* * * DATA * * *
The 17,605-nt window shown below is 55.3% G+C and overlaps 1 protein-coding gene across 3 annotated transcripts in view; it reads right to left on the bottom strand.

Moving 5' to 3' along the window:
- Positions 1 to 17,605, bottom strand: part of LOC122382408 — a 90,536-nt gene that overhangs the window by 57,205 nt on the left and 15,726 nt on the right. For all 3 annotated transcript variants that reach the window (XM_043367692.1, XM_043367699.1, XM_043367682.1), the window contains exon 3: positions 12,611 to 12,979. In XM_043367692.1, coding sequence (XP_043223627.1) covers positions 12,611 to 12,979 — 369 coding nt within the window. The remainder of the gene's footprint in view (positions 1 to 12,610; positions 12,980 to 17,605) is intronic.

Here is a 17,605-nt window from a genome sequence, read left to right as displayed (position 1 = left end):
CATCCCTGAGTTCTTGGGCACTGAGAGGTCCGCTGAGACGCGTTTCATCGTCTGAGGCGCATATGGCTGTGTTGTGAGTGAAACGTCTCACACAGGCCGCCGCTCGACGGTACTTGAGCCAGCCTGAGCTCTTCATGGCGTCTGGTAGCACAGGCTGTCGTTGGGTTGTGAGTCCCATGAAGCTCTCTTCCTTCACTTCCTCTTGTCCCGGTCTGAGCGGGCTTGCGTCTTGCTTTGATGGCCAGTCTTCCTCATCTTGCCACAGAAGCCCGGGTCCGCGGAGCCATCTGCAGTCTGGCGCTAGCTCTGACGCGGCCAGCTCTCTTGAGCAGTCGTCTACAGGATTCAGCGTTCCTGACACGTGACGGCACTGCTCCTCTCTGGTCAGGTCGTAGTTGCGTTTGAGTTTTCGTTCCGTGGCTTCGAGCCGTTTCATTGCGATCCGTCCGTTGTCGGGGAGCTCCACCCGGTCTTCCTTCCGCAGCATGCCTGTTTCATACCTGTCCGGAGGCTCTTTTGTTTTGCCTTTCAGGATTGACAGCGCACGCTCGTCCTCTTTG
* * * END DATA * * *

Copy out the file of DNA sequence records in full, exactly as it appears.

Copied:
The 17,605-nt window shown below is 55.3% G+C and overlaps 1 protein-coding gene across 3 annotated transcripts in view; it reads right to left on the bottom strand.

Moving 5' to 3' along the window:
- Positions 1 to 17,605, bottom strand: part of LOC122382408 — a 90,536-nt gene that overhangs the window by 57,205 nt on the left and 15,726 nt on the right. For all 3 annotated transcript variants that reach the window (XM_043367692.1, XM_043367699.1, XM_043367682.1), the window contains exon 3: positions 12,611 to 12,979. In XM_043367692.1, coding sequence (XP_043223627.1) covers positions 12,611 to 12,979 — 369 coding nt within the window. The remainder of the gene's footprint in view (positions 1 to 12,610; positions 12,980 to 17,605) is intronic.

Here is a 17,605-nt window from a genome sequence, read left to right as displayed (position 1 = left end):
CATCCCTGAGTTCTTGGGCACTGAGAGGTCCGCTGAGACGCGTTTCATCGTCTGAGGCGCATATGGCTGTGTTGTGAGTGAAACGTCTCACACAGGCCGCCGCTCGACGGTACTTGAGCCAGCCTGAGCTCTTCATGGCGTCTGGTAGCACAGGCTGTCGTTGGGTTGTGAGTCCCATGAAGCTCTCTTCCTTCACTTCCTCTTGTCCCGGTCTGAGCGGGCTTGCGTCTTGCTTTGATGGCCAGTCTTCCTCATCTTGCCACAGAAGCCCGGGTCCGCGGAGCCATCTGCAGTCTGGCGCTAGCTCTGACGCGGCCAGCTCTCTTGAGCAGTCGTCTACAGGATTCAGCGTTCCTGACACGTGACGGCACTGCTCCTCTCTGGTCAGGTCGTAGTTGCGTTTGAGTTTTCGTTCCGTGGCTTCGAGCCGTTTCATTGCGATCCGTCCGTTGTCGGGGAGCTCCACCCGGTCTTCCTTCCGCAGCATGCCTGTTTCATACCTGTCCGGAGGCTCTTTTGTTTTGCCTTTCAGGATTGACAGCGCACGCTCGTCCTCTTTG